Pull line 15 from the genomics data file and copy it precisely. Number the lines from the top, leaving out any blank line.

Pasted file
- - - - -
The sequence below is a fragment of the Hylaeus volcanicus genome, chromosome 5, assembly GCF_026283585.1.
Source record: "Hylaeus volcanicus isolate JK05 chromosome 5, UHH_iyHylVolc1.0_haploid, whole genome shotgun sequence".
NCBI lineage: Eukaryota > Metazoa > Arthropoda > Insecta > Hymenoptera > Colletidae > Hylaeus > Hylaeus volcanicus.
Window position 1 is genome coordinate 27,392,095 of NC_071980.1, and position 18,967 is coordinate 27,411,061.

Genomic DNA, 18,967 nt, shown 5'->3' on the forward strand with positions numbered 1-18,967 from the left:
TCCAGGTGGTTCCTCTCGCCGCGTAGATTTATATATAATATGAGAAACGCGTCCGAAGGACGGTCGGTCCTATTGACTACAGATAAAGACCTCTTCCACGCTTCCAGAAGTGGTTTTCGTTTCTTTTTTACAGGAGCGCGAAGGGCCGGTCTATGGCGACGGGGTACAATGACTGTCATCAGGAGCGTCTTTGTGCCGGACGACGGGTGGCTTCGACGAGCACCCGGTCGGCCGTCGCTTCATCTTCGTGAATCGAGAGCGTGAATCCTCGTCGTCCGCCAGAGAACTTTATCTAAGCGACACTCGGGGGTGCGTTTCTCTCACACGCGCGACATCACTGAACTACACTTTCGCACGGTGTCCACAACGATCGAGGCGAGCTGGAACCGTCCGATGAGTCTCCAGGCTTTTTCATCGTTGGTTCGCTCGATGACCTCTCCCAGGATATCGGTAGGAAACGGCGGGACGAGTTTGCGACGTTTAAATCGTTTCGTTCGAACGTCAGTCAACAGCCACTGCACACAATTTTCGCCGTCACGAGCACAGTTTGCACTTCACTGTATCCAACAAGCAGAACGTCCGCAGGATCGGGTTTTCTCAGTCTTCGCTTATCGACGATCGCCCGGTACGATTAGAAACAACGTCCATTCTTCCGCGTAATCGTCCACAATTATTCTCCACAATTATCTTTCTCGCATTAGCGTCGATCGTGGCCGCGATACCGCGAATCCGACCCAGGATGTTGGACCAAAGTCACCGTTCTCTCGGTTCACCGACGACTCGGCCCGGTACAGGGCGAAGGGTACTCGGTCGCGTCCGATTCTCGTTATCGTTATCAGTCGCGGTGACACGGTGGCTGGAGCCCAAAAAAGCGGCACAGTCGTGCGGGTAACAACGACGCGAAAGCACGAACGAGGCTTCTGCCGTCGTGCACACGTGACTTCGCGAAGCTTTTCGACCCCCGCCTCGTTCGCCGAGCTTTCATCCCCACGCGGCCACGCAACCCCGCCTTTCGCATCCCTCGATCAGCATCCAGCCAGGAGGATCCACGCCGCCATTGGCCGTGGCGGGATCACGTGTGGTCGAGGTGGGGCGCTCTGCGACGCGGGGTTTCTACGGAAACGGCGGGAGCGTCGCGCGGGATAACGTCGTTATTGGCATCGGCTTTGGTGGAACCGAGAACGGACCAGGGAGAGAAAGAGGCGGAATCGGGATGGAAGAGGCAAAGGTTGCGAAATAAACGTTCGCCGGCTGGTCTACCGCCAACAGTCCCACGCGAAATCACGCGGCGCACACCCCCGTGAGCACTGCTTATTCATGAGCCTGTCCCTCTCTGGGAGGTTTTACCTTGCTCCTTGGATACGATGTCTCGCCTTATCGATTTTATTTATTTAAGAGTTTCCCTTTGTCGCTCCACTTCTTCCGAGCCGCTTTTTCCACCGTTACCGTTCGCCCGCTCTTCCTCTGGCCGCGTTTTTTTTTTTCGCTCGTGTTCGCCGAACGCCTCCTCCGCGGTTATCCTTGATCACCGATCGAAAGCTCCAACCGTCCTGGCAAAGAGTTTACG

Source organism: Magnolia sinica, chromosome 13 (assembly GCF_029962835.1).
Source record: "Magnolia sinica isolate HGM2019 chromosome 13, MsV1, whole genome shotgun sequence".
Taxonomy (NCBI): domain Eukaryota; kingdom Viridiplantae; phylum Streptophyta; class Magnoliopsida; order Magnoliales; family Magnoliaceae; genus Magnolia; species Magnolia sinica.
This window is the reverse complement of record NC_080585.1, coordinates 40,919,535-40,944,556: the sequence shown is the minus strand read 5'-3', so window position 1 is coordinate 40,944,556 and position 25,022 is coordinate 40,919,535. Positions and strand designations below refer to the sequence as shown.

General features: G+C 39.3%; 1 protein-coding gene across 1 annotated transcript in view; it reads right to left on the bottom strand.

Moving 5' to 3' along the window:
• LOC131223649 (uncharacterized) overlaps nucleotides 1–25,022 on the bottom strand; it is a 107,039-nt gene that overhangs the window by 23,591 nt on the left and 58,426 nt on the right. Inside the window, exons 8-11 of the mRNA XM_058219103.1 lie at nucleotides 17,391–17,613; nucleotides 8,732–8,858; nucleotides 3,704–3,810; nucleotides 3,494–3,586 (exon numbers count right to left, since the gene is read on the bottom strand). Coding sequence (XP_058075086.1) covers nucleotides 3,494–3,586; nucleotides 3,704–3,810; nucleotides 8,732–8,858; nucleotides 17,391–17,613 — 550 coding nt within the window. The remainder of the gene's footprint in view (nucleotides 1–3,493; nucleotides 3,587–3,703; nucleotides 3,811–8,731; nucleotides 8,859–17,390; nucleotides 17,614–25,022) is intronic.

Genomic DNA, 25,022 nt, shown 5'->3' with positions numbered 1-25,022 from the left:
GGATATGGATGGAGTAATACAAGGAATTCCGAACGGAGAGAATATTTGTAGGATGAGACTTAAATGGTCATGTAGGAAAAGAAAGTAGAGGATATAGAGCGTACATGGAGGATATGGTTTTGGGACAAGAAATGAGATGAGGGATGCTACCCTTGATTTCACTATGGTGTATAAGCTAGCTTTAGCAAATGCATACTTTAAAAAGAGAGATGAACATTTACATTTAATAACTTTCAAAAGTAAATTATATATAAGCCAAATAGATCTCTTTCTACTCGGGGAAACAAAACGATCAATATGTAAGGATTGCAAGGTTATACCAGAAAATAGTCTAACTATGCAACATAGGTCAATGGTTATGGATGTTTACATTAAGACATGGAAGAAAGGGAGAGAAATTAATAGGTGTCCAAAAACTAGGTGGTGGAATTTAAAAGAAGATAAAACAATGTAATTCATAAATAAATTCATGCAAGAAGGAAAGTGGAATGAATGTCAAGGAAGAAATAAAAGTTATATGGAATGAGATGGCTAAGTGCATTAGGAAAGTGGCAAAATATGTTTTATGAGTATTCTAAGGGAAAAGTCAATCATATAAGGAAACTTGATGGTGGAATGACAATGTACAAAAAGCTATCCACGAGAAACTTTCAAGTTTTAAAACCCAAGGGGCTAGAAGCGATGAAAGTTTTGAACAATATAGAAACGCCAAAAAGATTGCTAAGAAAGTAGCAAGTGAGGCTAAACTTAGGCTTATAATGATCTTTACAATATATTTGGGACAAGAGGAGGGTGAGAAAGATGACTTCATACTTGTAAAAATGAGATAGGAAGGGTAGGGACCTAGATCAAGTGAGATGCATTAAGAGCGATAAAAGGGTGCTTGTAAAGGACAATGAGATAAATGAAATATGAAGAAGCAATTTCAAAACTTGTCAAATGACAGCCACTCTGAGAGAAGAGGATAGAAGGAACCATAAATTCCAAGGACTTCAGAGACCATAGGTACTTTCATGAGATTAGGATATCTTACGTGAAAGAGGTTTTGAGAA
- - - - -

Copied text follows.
GGATATGGATGGAGTAATACAAGGAATTCCGAACGGAGAGAATATTTGTAGGATGAGACTTAAATGGTCATGTAGGAAAAGAAAGTAGAGGATATAGAGCGTACATGGAGGATATGGTTTTGGGACAAGAAATGAGATGAGGGATGCTACCCTTGATTTCACTATGGTGTATAAGCTAGCTTTAGCAAATGCATACTTTAAAAAGAGAGATGAACATTTACATTTAATAACTTTCAAAAGTAAATTATATATAAGCCAAATAGATCTCTTTCTACTCGGGGAAACAAAACGATCAATATGTAAGGATTGCAAGGTTATACCAGAAAATAGTCTAACTATGCAACATAGGTCAATGGTTATGGATGTTTACATTAAGACATGGAAGAAAGGGAGAGAAATTAATAGGTGTCCAAAAACTAGGTGGTGGAATTTAAAAGAAGATAAAACAATGTAATTCATAAATAAATTCATGCAAGAAGGAAAGTGGAATGAATGTCAAGGAAGAAATAAAAGTTATATGGAATGAGATGGCTAAGTGCATTAGGAAAGTGGCAAAATATGTTTTATGAGTATTCTAAGGGAAAAGTCAATCATATAAGGAAACTTGATGGTGGAATGACAATGTACAAAAAGCTATCCACGAGAAACTTTCAAGTTTTAAAACCCAAGGGGCTAGAAGCGATGAAAGTTTTGAACAATATAGAAACGCCAAAAAGATTGCTAAGAAAGTAGCAAGTGAGGCTAAACTTAGGCTTATAATGATCTTTACAATATATTTGGGACAAGAGGAGGGTGAGAAAGATGACTTCATACTTGTAAAAATGAGATAGGAAGGGTAGGGACCTAGATCAAGTGAGATGCATTAAGAGCGATAAAAGGGTGCTTGTAAAGGACAATGAGATAAATGAAATATGAAGAAGCAATTTCAAAACTTGTCAAATGACAGCCACTCTGAGAGAAGAGGATAGAAGGAACCATAAATTCCAAGGACTTCAGAGACCATAGGTACTTTCATGAGATTAGGATATCTTACGTGAAAGAGGTTTTGAGAA